The loss through injury before the start of Conor Cooney – he was replaced by Niall Burke – didn't impact on Galway, though they will have been disappointed not to lead by more than six points (0-11; 0-5) at the break.
Tipperary failed utterly to fire in the first half as evidenced by the fact that it took them 16 minutes to record their first score from play and Noel McGrath was their only forward to score from play in the half.
John McGrath was off target with three placed balls – including 2 65s – as Tipperary chalked up nine first half wides.
Galway's finishing – particularly their long range shooting – was even more wayward as they had 11 first half wides with Jason Flynn hitting three of them and he failed to convert Galway's only goal chance in the half after 23 minutes.
He cut in from the right flank but his effort was saved at the expense of a 65 by Tipperary goalkeeper Conor Gleeson.
The normally ultra reliable Tipperary defence looked jittery from the early minutes with Cathal Barrett struggling to cope with the threat of Conor Whelan – who was the game's leading scorer from play in the first half with 0-3.
The sides were level 0-3 each after 16 minutes but the second quarter belonged to Galway who were winning Tipperary's puck-outs and they pushed on to outscore their Munster rivals 8-2 until half time.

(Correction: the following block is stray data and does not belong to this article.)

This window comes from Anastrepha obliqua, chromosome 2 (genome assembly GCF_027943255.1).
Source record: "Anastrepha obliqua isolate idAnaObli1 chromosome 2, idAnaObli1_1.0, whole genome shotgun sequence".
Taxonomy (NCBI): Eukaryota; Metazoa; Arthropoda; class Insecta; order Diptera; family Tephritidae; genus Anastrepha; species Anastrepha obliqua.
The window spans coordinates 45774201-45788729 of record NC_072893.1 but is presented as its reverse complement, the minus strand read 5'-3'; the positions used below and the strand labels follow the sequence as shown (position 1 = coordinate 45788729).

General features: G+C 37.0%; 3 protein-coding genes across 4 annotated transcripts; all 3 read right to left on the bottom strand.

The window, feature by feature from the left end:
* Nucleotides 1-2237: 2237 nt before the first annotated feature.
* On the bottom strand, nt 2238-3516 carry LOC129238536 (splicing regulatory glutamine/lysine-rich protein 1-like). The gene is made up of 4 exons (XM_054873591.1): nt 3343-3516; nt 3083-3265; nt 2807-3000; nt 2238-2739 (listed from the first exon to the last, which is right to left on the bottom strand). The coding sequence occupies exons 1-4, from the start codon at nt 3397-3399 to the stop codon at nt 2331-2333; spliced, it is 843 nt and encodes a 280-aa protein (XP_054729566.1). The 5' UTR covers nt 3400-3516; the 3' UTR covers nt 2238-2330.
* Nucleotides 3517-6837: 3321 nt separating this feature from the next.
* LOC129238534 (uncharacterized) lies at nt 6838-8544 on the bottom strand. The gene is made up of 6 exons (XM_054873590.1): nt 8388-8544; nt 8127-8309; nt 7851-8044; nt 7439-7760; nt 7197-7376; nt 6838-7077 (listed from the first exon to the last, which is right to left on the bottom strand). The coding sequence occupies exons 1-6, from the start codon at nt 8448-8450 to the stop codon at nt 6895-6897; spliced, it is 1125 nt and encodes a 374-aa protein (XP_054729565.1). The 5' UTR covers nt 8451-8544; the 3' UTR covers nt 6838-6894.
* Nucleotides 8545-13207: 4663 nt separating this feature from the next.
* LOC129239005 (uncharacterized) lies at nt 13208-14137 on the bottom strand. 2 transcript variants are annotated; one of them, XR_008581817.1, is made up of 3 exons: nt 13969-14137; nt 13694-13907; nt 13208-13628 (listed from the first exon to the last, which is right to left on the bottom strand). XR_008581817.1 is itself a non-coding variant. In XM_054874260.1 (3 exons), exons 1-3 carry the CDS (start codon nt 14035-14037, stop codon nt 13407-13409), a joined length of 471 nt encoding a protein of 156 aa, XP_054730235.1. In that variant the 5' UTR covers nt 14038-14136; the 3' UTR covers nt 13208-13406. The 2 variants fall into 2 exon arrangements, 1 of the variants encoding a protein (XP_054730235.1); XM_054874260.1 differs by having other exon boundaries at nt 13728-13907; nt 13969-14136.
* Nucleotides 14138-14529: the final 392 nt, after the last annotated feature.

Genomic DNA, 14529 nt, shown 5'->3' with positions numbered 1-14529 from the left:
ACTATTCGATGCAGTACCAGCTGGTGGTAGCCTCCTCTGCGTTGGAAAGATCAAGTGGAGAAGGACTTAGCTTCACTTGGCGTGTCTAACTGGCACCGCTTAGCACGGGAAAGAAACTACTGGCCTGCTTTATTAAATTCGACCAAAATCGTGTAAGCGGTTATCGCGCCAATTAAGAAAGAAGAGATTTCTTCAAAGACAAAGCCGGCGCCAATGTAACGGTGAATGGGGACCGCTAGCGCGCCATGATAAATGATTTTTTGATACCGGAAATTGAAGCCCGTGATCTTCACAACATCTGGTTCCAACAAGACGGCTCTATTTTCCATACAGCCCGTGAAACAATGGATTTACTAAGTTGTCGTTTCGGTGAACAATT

A clearance from Aidan Tuohy and a touch on from Joseph Cooney provided the opening for Jason Whelan to score Galway's opening goal after 50 seconds of the second half. Tipperary briefly match their opponents point for point though there was little fluency in their play.
Two points on the spin from Michael Breen and a Ronan Maher free left eight between the sides with just over 20 minutes remaining.
But it didn't get any better for Tipp as Galway shifted up a gear again and outscored the Premier County – who had beaten them by a point in last year's All-Ireland semi-final – 2-7 to 0-5 during the remainder of the tie.
So, for the third year in a row a team that played in Division 1B has won the league but unlike their predecessors Clare and Waterford, Galway did it without actually winning promotion from the division.
The official attendance was 16,089.
Galway: C Callanan; A Touhy, Daithi Burke, P Killeen; P Mannion, G McInerney, A Harte (0-2); J Coen (0-1), David Burke (0-1); J Flynn (2-1), J Canning (0-9, 2 65s, 3f), J Cooney; C Whelan (0-5), C Mannion (1-1), N Burke. Subs: J Glynn for Canning 62m; J Hanbury for Daithi Burke 67m; C Donnellan for N Burke 68m; T Monaghan (0-1) for J Flynn 69m; S Loftus for Killeen 70m
Tipperary: C Gleeson; C Barrett, J Barry, M Cahill; S Kennedy, R Maher (0-2, 2f), P Maher; B Maher (0-1), J Forde; D McCormack, M Breen (0-2), S O'Brien, N McGrath (0-2), J O'Dwyer (0-1, 1f), J McGrath (0-6, 5f) Subs: N Maher for O'Brien 32m; Patrick Maher for O'Dwyer 45m; T Hamill for Cahill 59m; A Flynn for Forde 59m, D Quinn for N McGrath;
Referee: Colm Lyons (Cork)